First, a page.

Abstract image by Mary Higgins

Short Story #1: Shards

Abstract image by Mary Higgins



By Mary Higgins

I thought that we might be in it for a long haul, but I knew the chances were slim. You didn’t seem the type.

When you picked me up, you slid your hand down my body confidently, the promise of adventure pressed urgently through your touch. Excitement was near.

Sitting up in your cab, the glances you threw at me and the smile on your lips as you urged through the downtown traffic made the journey a prelude to more, the promise of something.

You were almost coy when you brought me inside, stumbling slightly on the stoop, letting a short half-laugh escape. It made you seem younger than the lines on your face had led me to believe.

You had mentioned a party, but it seemed no one else was home. All the better to get acquainted without an audience, I thought. And then she appeared.

I was used to that look, had seen it a hundred times. Disappointment, resignation and anger flitted past in quick succession, and then she was gone.

We were alone in this, the way I liked it.

You started off slow, no need to hurry. She wouldn’t be back soon, if at all. We could take all night, if you were up to it.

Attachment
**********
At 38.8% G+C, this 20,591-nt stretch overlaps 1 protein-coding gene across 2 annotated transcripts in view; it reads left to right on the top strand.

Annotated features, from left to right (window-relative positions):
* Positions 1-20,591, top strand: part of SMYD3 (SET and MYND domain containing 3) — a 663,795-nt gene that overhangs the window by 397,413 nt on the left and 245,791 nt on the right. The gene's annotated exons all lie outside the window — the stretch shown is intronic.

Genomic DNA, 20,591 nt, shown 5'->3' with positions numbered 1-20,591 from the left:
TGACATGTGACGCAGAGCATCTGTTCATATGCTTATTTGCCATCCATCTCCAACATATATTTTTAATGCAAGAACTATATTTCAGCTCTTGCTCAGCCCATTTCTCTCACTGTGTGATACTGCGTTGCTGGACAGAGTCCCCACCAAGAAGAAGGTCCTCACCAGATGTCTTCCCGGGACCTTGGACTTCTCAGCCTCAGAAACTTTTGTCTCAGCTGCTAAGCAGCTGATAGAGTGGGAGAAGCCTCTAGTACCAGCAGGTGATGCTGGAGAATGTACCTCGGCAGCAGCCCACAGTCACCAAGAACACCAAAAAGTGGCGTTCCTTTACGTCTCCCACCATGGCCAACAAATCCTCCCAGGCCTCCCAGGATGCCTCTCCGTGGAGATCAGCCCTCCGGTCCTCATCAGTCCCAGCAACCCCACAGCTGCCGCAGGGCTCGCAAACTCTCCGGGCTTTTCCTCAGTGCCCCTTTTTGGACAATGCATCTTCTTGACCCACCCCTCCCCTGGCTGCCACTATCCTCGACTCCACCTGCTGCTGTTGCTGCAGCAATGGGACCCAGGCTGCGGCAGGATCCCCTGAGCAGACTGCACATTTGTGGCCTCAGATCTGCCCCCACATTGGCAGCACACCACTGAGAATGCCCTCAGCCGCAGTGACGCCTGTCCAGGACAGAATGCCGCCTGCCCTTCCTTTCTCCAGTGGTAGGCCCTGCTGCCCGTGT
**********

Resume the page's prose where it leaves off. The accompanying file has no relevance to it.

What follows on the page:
The doorbell interrupted the story you were telling me, the plans you had for when that cheque came through, the places you would go. You took a long look at me and went silently to the door.

Your buddies tumbled through the door waving eight packs. They glanced my way but there was little point in introductions and they didn’t care if they were interrupting.

They were happy to find she was gone, and the laughter grew more raucous as you kept pace with their tins. You knew I would wait.

You slurred them goodbye as they reeled into the still night, but your hand was steady when you reached for me. I would be your final comfort against the emptiness.

Your breath was hot and sour, and your hands were slick. We settled into a rhythm and time dissolved.

The door roused you and the sight of her disgust tore you from couch. She was frozen, hands to mouth, as you charged.

I slipped and felt something crack as I hit the floor, heard the smack of something softly cushioned connecting with something hard. You were screaming but she never replied.

You glanced over to the couch, and, as you wind-milled over, I knew.

Your foot broke me completely, but as you stepped back in satisfaction, part of me was already part of you. We were connected, bound.

The uniforms heard the tales, wrote their notes, took you in. As they cleaned up they didn’t notice me, and you had already forgotten. But I am here.

Every step you take, I am here.

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